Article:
Understanding Audit Opinions and Procedures


Concluding a Formal Audit Report

Under the rules of the auditing profession, a formal audit report concludes with an opinion. This opinion relates to the nature, scope, and outcome of the review, including the financial statements of the entity in question.

Relevant Frameworks

NIF (preamble, objectives, scope, and presentation of valuation)

NAGA (overview, scope and limitations, target audience, statement)

Role of the Auditor

An independent auditor, based on their review, provides an opinion on the financial statements prepared by the enterprise.

Nexus Between NIF and NAGA

The audit will be based on compliance with the NAGA and NA, as they represent the basic methodology for the review. These frameworks provide the basis for obtaining sufficient competent evidence to support an opinion. The NIF, on the other hand, represents the norms to support accounting records.

Value Added of the Audit

The opinion of the auditor adds credibility to the financial statements because it is independent of the company. This independence ensures that the opinion is unbiased and reliable.

Types of Audits

External Audits: Financial, tax, comprehensive, forensic, due diligence

Internal Audits: Financial, administrative, operational

Nature of the Examination

Given that the evidence is more persuasive than conclusive in nature, the application of professional judgment is crucial throughout the independent auditor’s work. This applies both to determining the audit procedures and in assessing whether the methods adopted by the company in preparing the financial statements are appropriate.

Understanding Financial Information

Characteristics of Reliable Information

Reliability: Accuracy, representativeness, objectivity, verifiability, sufficient information

Revelation: The possibility of prediction and confirmation, relative importance



Constraints: Timing, cost objective, quantitative balance between these characteristics

Elements of the Audit Opinion

Receiver: The party to whom the opinion is addressed.

Identification of the Entity: The company or organization being audited.

Identifying the Responsibility of the Company and Auditor: Clarifying the respective roles and responsibilities.

General Description of the Scope of the Audit: Outlining the areas covered by the audit.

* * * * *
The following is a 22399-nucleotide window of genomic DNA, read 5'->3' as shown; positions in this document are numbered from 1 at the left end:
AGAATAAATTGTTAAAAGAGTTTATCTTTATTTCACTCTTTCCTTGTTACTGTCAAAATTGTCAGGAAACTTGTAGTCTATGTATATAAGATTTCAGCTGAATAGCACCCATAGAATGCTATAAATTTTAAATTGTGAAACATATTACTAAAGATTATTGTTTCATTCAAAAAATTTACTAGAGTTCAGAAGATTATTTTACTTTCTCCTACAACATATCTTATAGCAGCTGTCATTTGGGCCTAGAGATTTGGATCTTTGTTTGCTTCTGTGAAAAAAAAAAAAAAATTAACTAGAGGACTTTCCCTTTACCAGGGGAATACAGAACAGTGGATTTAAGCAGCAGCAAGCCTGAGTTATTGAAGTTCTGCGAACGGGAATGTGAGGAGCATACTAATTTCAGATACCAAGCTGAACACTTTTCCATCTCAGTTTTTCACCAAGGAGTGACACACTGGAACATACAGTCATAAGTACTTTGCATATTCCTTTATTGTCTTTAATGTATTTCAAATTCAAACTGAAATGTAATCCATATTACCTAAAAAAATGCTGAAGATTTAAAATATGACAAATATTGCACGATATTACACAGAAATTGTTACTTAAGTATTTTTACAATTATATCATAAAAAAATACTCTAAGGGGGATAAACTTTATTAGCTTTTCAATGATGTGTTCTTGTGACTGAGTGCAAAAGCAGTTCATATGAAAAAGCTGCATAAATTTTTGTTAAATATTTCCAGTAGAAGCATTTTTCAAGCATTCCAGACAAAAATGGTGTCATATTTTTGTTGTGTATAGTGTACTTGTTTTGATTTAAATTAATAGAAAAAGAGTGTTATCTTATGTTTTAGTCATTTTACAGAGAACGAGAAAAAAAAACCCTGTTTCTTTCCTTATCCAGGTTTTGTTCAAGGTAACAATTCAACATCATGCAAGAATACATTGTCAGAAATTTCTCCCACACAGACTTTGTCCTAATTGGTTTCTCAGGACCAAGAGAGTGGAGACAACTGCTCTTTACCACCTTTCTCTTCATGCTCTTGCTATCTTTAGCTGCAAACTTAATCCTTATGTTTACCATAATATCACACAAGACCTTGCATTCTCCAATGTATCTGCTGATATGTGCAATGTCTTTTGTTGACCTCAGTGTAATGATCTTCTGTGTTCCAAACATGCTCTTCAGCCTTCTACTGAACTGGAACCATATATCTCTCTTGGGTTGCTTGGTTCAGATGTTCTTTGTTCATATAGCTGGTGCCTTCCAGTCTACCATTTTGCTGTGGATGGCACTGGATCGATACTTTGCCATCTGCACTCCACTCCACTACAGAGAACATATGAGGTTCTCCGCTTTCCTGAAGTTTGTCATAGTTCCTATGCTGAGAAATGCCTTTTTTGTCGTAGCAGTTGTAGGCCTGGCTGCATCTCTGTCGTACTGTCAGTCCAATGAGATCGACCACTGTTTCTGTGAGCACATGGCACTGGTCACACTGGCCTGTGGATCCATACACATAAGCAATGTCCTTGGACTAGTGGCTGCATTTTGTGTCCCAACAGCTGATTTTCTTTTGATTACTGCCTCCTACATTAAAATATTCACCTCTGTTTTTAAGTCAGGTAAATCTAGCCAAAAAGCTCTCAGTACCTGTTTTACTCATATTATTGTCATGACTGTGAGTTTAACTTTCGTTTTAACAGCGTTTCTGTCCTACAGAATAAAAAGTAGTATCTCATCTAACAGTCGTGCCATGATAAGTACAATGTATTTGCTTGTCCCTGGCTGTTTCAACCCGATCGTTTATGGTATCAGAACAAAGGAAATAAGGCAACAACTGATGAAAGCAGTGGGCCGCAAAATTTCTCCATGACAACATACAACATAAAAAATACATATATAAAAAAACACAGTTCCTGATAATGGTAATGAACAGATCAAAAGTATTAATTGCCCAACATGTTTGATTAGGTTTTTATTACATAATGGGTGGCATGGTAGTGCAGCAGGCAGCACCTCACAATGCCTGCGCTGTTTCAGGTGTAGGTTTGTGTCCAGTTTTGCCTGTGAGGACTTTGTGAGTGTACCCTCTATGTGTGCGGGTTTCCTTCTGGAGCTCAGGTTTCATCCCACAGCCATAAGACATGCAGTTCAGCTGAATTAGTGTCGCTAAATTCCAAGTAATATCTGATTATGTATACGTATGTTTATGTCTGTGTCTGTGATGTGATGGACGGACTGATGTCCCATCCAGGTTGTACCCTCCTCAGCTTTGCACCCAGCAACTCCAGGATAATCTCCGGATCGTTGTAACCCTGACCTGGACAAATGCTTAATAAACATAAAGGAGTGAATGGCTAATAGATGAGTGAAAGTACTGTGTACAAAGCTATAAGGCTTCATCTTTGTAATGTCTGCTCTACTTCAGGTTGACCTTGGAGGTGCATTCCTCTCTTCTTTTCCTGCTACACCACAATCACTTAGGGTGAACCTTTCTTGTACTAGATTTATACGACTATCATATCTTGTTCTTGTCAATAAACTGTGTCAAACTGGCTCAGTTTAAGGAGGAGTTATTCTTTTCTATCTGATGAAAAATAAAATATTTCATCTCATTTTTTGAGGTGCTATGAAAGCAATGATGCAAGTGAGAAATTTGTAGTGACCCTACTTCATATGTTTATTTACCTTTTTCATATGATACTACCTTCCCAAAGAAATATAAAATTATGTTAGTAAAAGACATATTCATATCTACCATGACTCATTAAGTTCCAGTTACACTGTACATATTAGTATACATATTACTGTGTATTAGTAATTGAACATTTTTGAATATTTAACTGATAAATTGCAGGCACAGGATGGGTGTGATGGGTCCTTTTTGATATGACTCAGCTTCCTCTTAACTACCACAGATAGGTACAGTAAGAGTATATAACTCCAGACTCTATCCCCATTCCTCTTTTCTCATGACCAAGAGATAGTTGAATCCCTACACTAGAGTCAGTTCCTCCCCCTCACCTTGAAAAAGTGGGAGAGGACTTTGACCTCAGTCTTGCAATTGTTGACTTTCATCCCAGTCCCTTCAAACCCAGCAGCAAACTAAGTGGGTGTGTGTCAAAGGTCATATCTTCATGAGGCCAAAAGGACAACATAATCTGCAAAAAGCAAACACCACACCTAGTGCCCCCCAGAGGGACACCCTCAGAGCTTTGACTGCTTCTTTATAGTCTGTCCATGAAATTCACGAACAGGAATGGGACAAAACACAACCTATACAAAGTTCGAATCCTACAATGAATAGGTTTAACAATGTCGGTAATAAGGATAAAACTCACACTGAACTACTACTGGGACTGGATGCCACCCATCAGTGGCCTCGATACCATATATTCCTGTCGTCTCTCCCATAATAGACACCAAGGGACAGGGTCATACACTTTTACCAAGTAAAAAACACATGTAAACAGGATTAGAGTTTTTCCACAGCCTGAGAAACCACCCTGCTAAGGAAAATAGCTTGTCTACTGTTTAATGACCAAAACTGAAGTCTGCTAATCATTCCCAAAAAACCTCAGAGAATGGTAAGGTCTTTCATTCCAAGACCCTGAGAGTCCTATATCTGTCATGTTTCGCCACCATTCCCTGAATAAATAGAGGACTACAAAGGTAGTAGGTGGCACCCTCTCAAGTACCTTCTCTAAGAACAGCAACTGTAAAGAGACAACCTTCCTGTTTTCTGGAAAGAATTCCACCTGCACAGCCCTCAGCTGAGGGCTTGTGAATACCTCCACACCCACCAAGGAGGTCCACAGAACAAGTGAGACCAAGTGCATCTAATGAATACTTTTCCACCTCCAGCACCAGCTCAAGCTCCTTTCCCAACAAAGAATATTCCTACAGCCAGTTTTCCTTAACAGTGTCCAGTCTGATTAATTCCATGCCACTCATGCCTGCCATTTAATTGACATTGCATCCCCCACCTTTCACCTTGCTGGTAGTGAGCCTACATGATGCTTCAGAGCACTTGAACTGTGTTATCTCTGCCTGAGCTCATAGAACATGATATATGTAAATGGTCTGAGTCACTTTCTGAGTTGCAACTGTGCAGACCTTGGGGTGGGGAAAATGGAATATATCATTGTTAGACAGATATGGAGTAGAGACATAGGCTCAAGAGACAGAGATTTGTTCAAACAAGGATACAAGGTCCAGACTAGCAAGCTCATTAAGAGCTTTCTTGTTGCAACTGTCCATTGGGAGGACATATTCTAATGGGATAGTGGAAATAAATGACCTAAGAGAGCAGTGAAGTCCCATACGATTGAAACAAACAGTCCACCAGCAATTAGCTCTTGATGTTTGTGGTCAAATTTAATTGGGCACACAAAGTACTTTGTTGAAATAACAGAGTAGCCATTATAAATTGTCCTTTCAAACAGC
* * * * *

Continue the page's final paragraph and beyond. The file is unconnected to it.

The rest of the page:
Auditor’s Opinion: The auditor’s conclusion based on the audit findings.

Report Writing: The formal report documenting the audit process and findings.

Signature of the Opinion: The auditor’s signature signifying their responsibility for the opinion.

Date of the Opinion: The date on which the opinion is issued.

Addressing the Opinion

The opinion is addressed to the partner or shareholder who has contracted the audit services.

Writing Style

The opinion is typically written in the first person singular or second person plural.

Obligation of Signing the Opinion

The opinion should include the name and signature of the auditor who prepared it.

Importance of the Date

The date signifies the auditor’s responsibility for the period covered by the audit.

Completion of the Audit

The auditor completes the review when they have obtained sufficient competent evidential matter.

Subsequent Events

Transactions and events that occurred during the period after the balance sheet date may have an impact on the financial statements. These events are classified as:

– Changes that cause adjustments to the results of the financial year to which the financial statements refer.

– Changes that originate amendments to the representation of the financial statements.

– Changes that cause notes to the financial statements through revelations.

Auditor’s Responsibility for Subsequent Events

The auditor is responsible for:

– Determining what subsequent events could affect the financial statements.

– Determining if adjustments or revelations are required.

– Determining if the effect is on the financial statements or requires a note disclosure.

– Including a paragraph of emphasis in the opinion to draw the reader’s attention if necessary.

Timing of Subsequent Events

Subsequent events can be given before dictation, including the term of the audit and delivering the opinion.

Types of Audit Opinions

Unqualified Opinion

Issued when there are only minor errors, such as those related to internal control and figures.

Qualified Opinion